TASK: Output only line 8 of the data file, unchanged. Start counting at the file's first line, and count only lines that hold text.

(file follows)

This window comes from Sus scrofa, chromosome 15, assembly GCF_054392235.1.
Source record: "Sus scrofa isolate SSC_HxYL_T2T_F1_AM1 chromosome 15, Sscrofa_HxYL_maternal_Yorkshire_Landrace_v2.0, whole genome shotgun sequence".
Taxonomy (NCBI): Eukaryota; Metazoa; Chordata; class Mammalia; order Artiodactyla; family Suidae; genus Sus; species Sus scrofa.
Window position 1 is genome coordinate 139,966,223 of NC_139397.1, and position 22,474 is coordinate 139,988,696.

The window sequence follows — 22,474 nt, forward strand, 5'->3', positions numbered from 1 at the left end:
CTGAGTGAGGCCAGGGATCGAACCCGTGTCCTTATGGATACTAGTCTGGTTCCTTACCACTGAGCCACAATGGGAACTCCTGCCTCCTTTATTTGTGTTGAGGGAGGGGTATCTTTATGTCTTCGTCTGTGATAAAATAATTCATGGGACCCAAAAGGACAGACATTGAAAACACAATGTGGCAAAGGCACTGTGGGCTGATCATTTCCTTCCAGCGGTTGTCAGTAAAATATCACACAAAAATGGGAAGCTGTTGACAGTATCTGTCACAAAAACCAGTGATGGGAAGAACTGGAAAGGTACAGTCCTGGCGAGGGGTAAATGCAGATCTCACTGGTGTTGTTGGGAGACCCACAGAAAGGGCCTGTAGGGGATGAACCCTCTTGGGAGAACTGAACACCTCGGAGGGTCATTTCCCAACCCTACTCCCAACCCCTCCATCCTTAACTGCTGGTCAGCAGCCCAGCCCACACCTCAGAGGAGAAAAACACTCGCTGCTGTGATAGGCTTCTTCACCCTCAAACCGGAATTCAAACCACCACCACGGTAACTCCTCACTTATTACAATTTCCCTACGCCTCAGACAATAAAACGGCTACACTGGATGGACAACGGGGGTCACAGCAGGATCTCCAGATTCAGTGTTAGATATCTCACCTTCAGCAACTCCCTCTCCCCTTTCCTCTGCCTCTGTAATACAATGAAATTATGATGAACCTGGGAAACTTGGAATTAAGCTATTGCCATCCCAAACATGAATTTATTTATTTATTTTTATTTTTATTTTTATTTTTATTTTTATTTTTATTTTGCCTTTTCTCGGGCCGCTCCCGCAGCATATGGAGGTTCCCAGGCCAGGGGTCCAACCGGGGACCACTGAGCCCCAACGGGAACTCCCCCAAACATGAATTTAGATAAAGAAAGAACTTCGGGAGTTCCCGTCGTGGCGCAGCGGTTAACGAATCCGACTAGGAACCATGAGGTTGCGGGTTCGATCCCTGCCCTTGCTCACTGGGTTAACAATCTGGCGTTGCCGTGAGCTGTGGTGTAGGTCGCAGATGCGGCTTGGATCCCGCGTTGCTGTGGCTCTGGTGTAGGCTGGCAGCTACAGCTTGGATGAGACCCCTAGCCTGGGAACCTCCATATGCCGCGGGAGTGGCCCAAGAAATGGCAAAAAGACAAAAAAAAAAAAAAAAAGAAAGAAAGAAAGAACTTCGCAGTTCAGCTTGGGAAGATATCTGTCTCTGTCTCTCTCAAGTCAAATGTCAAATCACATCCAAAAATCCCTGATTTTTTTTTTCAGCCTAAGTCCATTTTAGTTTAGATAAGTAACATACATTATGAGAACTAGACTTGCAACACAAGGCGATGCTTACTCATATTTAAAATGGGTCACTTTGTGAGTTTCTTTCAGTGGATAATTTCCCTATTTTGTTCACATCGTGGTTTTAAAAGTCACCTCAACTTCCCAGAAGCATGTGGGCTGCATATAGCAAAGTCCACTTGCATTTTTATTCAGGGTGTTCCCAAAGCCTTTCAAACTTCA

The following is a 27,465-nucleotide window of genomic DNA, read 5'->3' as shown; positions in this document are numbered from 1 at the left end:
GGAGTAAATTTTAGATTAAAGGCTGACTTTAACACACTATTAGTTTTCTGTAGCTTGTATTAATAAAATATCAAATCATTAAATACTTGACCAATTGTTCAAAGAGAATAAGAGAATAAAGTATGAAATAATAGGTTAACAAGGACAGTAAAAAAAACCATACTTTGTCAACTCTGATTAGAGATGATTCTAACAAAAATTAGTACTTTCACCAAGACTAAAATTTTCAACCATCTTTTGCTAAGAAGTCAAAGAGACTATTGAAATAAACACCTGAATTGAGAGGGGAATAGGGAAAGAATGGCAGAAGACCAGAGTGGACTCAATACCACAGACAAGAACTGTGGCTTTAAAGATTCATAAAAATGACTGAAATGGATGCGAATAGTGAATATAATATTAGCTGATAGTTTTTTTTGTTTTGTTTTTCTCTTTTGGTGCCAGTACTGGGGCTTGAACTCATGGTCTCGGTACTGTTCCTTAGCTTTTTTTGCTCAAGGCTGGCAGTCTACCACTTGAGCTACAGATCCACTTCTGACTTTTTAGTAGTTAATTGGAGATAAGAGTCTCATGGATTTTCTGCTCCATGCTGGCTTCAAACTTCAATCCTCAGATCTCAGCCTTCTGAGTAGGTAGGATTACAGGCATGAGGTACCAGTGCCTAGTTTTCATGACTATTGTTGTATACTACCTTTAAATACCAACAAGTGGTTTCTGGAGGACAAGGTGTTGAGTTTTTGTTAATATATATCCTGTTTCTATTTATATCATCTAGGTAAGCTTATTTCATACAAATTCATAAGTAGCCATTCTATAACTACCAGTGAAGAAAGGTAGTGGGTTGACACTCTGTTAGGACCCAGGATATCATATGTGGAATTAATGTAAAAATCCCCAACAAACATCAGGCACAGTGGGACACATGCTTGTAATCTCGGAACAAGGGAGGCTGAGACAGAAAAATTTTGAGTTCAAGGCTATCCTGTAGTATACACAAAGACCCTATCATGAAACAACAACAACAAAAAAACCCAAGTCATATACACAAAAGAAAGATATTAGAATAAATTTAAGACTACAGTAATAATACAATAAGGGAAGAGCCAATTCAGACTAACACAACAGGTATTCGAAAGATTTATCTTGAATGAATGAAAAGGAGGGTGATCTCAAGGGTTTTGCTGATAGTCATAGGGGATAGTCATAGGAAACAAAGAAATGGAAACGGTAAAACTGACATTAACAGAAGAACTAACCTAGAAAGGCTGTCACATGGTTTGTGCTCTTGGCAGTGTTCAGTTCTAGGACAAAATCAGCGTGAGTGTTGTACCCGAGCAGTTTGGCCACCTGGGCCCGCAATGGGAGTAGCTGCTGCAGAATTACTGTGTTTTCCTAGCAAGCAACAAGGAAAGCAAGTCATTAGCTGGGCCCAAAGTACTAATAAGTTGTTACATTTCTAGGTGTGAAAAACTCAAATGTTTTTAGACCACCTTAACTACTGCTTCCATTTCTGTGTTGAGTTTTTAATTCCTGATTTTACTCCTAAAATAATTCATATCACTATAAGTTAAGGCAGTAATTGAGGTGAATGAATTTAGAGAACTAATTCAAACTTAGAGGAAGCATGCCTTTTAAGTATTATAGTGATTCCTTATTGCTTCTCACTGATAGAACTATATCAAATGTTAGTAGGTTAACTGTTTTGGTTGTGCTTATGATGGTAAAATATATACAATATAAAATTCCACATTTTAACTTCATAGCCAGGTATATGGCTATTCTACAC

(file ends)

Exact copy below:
GGAGTAAATTTTAGATTAAAGGCTGACTTTAACACACTATTAGTTTTCTGTAGCTTGTATTAATAAAATATCAAATCATTAAATACTTGACCAATTGTTCAAAGAGAATAAGAGAATAAAGTATGAAATAATAGGTTAACAAGGACAGTAAAAAAAACCATACTTTGTCAACTCTGATTAGAGATGATTCTAACAAAAATTAGTACTTTCACCAAGACTAAAATTTTCAACCATCTTTTGCTAAGAAGTCAAAGAGACTATTGAAATAAACACCTGAATTGAGAGGGGAATAGGGAAAGAATGGCAGAAGACCAGAGTGGACTCAATACCACAGACAAGAACTGTGGCTTTAAAGATTCATAAAAATGACTGAAATGGATGCGAATAGTGAATATAATATTAGCTGATAGTTTTTTTTGTTTTGTTTTTCTCTTTTGGTGCCAGTACTGGGGCTTGAACTCATGGTCTCGGTACTGTTCCTTAGCTTTTTTTGCTCAAGGCTGGCAGTCTACCACTTGAGCTACAGATCCACTTCTGACTTTTTAGTAGTTAATTGGAGATAAGAGTCTCATGGATTTTCTGCTCCATGCTGGCTTCAAACTTCAATCCTCAGATCTCAGCCTTCTGAGTAGGTAGGATTACAGGCATGAGGTACCAGTGCCTAGTTTTCATGACTATTGTTGTATACTACCTTTAAATACCAACAAGTGGTTTCTGGAGGACAAGGTGTTGAGTTTTTGTTAATATATATCCTGTTTCTATTTATATCATCTAGGTAAGCTTATTTCATACAAATTCATAAGTAGCCATTCTATAACTACCAGTGAAGAAAGGTAGTGGGTTGACACTCTGTTAGGACCCAGGATATCATATGTGGAATTAATGTAAAAATCCCCAACAAACATCAGGCACAGTGGGACACATGCTTGTAATCTCGGAACAAGGGAGGCTGAGACAGAAAAATTTTGAGTTCAAGGCTATCCTGTAGTATACACAAAGACCCTATCATGAAACAACAACAACAAAAAAACCCAAGTCATATACACAAAAGAAAGATATTAGAATAAATTTAAGACTACAGTAATAATACAATAAGGGAAGAGCCAATTCAGACTAACACAACAGGTATTCGAAAGATTTATCTTGAATGAATGAAAAGGAGGGTGATCTCAAGGGTTTTGCTGATAGTCATAGGGGATAGTCATAGGAAACAAAGAAATGGAAACGGTAAAACTGACATTAACAGAAGAACTAACCTAGAAAGGCTGTCACATGGTTTGTGCTCTTGGCAGTGTTCAGTTCTAGGACAAAATCAGCGTGAGTGTTGTACCCGAGCAGTTTGGCCACCTGGGCCCGCAATGGGAGTAGCTGCTGCAGAATTACTGTGTTTTCCTAGCAAGCAACAAGGAAAGCAAGTCATTAGCTGGGCCCAAAGTACTAATAAGTTGTTACATTTCTAGGTGTGAAAAACTCAAATGTTTTTAGACCACCTTAACTACTGCTTCCATTTCTGTGTTGAGTTTTTAATTCCTGATTTTACTCCTAAAATAATTCATATCACTATAAGTTAAGGCAGTAATTGAGGTGAATGAATTTAGAGAACTAATTCAAACTTAGAGGAAGCATGCCTTTTAAGTATTATAGTGATTCCTTATTGCTTCTCACTGATAGAACTATATCAAATGTTAGTAGGTTAACTGTTTTGGTTGTGCTTATGATGGTAAAATATATACAATATAAAATTCCACATTTTAACTTCATAGCCAGGTATATGGCTATTCTACAC